To hear Natalia Tena and Oona Chaplin tell it, it was love at first sight for the two British actors when they met on the set of HBO’s “Game of Thrones.” As the wildling protector of Bran Stark, Tena’s Osha has been a fan favorite since Season 1 of the hit series. Though Chaplin’s tenure on the show was tragically cut short after the Red Wedding, her character Talisa ensnared audiences and Rob Stark alike — but the true romance was between Tena and Chaplin.
“Oona’s my wife in real life,” Tena told IndieWire from a hotel room in Barcelona, where she was flanked by her dog, Mimosa. “We met on ‘Game of Thrones.’ She’s been one of my best friends since the moment I met her. I was like, ‘This woman is my team.'” Chaplin was equally as effusive about Tena, calling her: “one of my best, best friends.”
Naturally, when director Carlos Marques-Marcet approached Tena about developing another film together, (the two hit it off during 2014’s “10.000 Km”), Tena suggested Chaplin. “I was, at the start, very apprehensive,” Tena said. “I’ve got no problem with playing a queer lady…[but], with my best friend, I was a bit scared of the sex scenes.”
Set on one of the famous houseboats that line London’s Regent’s Canal, “Anchor and Hope” follows a young couple’s conflict between their bohemian lifestyle and their desire to grow their family. When we meet Kat (Tena) and Eva (Chaplin), they are burying their beloved cat in an over-the-top ceremony guided by the chantings of Eva’s kooky mother, Germaine. (Played by Chaplin’s real-life mother, the legendary Geraldine Chaplin.)
“My mother is completely insane and she came up with the wildest things,” Chaplin said. “I’ve never heard my mother have such a filthy mouth. In that funeral scene, the obscenities coming out of that woman had us all rolling around with laughter, it was great. I’d never seen that kind of awful, hilarious humor coming out of my mother.”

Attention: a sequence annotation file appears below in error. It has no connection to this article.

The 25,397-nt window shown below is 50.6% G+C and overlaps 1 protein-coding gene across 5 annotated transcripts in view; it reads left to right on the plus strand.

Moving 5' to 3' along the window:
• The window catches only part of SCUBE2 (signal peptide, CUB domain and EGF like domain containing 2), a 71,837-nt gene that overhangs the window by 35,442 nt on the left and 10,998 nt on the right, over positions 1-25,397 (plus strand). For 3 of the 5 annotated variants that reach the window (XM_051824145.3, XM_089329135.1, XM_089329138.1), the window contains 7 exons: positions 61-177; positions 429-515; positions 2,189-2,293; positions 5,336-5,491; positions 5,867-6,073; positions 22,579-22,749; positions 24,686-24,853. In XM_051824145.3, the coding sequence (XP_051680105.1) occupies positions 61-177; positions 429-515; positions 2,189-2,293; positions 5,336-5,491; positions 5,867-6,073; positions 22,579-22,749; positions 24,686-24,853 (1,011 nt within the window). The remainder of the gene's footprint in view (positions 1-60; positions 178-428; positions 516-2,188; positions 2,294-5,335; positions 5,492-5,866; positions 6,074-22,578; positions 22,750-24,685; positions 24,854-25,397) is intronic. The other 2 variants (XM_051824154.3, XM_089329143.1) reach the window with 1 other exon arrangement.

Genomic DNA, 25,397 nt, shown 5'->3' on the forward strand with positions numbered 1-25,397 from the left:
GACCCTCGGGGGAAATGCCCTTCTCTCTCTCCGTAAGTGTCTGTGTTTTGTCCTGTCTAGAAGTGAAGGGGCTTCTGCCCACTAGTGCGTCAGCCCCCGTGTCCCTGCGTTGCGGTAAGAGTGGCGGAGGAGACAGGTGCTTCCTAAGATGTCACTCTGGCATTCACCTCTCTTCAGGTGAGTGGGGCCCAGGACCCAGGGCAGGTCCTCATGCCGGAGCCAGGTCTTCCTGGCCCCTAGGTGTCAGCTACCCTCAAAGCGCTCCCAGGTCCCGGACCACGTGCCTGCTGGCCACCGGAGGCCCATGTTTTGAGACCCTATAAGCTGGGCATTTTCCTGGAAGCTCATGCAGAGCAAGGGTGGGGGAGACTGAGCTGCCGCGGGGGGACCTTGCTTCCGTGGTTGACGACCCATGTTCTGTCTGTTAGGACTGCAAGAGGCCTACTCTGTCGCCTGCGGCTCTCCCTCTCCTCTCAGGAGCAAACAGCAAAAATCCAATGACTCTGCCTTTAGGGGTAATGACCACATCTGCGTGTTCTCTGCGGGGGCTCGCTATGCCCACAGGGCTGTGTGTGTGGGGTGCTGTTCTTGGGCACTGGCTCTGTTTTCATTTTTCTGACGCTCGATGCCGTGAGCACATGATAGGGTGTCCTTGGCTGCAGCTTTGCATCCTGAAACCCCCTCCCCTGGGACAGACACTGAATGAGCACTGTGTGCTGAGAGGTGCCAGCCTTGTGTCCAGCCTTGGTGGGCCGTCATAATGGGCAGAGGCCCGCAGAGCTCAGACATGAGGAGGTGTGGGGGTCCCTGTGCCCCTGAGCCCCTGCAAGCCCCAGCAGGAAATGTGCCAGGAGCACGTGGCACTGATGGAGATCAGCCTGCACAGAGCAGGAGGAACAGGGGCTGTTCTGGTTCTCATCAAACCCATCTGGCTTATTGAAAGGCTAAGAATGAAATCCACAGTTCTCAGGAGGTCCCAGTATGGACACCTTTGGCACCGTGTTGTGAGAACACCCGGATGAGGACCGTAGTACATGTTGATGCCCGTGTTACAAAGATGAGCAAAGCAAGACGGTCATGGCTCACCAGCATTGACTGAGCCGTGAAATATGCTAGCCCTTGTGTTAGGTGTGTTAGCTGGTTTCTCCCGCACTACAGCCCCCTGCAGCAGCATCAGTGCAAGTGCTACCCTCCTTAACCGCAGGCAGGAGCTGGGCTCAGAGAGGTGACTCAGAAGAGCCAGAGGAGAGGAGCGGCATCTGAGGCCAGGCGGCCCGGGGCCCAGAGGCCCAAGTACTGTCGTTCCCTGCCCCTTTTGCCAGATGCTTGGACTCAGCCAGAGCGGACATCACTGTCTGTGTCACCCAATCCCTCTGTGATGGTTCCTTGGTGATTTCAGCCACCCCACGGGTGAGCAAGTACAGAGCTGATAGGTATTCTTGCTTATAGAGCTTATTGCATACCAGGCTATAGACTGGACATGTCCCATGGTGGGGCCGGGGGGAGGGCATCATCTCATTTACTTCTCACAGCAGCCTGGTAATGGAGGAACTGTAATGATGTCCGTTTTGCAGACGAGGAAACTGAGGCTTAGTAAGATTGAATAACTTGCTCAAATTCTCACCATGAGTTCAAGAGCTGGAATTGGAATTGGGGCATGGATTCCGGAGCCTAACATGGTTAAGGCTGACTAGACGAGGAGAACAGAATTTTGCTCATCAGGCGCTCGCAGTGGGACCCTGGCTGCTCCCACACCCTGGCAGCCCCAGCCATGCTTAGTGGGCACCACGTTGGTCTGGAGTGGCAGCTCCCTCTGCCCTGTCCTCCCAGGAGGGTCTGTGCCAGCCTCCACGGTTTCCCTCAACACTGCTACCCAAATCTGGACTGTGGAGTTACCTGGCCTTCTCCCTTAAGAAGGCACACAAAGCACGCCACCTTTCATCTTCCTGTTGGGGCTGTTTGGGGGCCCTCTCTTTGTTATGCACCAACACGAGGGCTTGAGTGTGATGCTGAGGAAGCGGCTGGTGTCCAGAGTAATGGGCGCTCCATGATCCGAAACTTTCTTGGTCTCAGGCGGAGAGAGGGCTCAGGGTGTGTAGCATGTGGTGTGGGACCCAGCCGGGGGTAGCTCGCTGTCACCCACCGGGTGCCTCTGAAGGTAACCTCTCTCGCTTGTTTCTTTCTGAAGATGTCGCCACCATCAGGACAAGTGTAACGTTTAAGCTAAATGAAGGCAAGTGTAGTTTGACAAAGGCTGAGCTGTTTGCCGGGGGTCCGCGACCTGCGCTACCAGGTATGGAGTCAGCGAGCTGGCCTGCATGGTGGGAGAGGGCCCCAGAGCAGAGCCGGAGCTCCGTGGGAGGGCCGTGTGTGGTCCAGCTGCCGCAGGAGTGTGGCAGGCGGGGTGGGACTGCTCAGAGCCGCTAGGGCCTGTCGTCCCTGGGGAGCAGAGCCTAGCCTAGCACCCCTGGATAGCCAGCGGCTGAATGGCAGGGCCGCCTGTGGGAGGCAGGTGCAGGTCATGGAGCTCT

The cat’s death prompts Eva to ponder having a child as a way to move forward, but Kat is lukewarm on the idea. When Kat’s best mate Roger (David Verdaguer) comes to stay, his enthusiasm pushes Kat to reconsider. After a night of heavy drinking on the boat, the three friends wake up having agreed to have a baby together.
While the premise may sound overly familiar to LGBTQ audiences, the soulful characters and chemistry between the actors fill “Anchor and Hope” with a natural and infectious unpredictability. They feel like real people you’d like to get to know, and their anxieties about conforming to societal expectations are relatable to anyone who questions the status quo.
When it came to representing Kat and Eva’s relationship authentically, Marques-Marcet’s co-writer Jules Nurrish, who is a queer woman, was instrumental. According to Tena, Nurrish suggested adding a sex scene at the beginning of the film, to establish their intimacy separate from the later sex scene, which is all about the artificial insemination.
“[Nurrish] wanted very much another scene that wasn’t about babies and sperm, and to have that connection that they have just as a couple being naughty and cute after the cat died,” said Tena. “I think it’s very good to have something that has nothing to do with making babies just to set the tone for their love.”
The result is a rare example of a lesbian sex scene directed by a man that is neither overly gratuitous nor so safe as to be disappointing. Sneaking away for a private moment at Germaine’s house, the women, fully clothed, have a quickie on a bench outside. It’s both illicit and intimate; and with the more androgynous Kat on the receiving end, it also inverts tired stereotypes about who does what in lesbian sex.
“The best compliment I received in the film was that it was the most realistic sex scene that they’ve ever seen two women do on screen,” said Chaplin. “So much of the queer scene and generally love stories, are very idealized and from a lens that doesn’t actually explore the grit and the truth of the connection between people.”
“It’s little things that make it like a real partnership that you do whether you’re straight or queer, it doesn’t matter,” said Tena. “Those little things that aren’t gratuitous sex. No reason for the male gaze, basically.”
“Anchor and Hope” is now available on Digital, VOD, and DVD from Wolfe Video.